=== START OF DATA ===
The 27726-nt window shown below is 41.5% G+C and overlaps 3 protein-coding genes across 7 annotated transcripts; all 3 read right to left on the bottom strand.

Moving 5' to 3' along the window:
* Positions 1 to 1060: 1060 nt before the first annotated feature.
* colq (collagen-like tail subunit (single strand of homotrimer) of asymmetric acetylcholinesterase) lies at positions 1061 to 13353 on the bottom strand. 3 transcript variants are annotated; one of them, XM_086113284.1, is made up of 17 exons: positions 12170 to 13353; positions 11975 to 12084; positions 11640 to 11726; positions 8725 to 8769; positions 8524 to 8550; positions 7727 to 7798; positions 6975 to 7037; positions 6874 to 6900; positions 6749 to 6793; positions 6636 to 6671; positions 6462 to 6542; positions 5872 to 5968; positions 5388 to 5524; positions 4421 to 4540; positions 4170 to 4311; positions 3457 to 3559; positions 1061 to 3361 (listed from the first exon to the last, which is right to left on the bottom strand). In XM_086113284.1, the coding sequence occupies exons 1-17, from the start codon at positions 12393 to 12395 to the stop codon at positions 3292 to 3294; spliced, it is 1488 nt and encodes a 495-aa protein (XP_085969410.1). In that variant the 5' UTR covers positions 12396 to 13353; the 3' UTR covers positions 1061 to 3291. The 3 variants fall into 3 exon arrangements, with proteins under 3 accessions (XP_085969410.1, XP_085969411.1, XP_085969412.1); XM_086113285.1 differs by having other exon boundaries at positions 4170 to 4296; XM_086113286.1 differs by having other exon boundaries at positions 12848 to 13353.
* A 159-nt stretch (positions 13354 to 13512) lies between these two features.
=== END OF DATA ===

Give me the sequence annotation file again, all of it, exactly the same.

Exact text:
The 27726-nt window shown below is 41.5% G+C and overlaps 3 protein-coding genes across 7 annotated transcripts; all 3 read right to left on the bottom strand.

Moving 5' to 3' along the window:
* Positions 1 to 1060: 1060 nt before the first annotated feature.
* colq (collagen-like tail subunit (single strand of homotrimer) of asymmetric acetylcholinesterase) lies at positions 1061 to 13353 on the bottom strand. 3 transcript variants are annotated; one of them, XM_086113284.1, is made up of 17 exons: positions 12170 to 13353; positions 11975 to 12084; positions 11640 to 11726; positions 8725 to 8769; positions 8524 to 8550; positions 7727 to 7798; positions 6975 to 7037; positions 6874 to 6900; positions 6749 to 6793; positions 6636 to 6671; positions 6462 to 6542; positions 5872 to 5968; positions 5388 to 5524; positions 4421 to 4540; positions 4170 to 4311; positions 3457 to 3559; positions 1061 to 3361 (listed from the first exon to the last, which is right to left on the bottom strand). In XM_086113284.1, the coding sequence occupies exons 1-17, from the start codon at positions 12393 to 12395 to the stop codon at positions 3292 to 3294; spliced, it is 1488 nt and encodes a 495-aa protein (XP_085969410.1). In that variant the 5' UTR covers positions 12396 to 13353; the 3' UTR covers positions 1061 to 3291. The 3 variants fall into 3 exon arrangements, with proteins under 3 accessions (XP_085969410.1, XP_085969411.1, XP_085969412.1); XM_086113285.1 differs by having other exon boundaries at positions 4170 to 4296; XM_086113286.1 differs by having other exon boundaries at positions 12848 to 13353.
* A 159-nt stretch (positions 13354 to 13512) lies between these two features.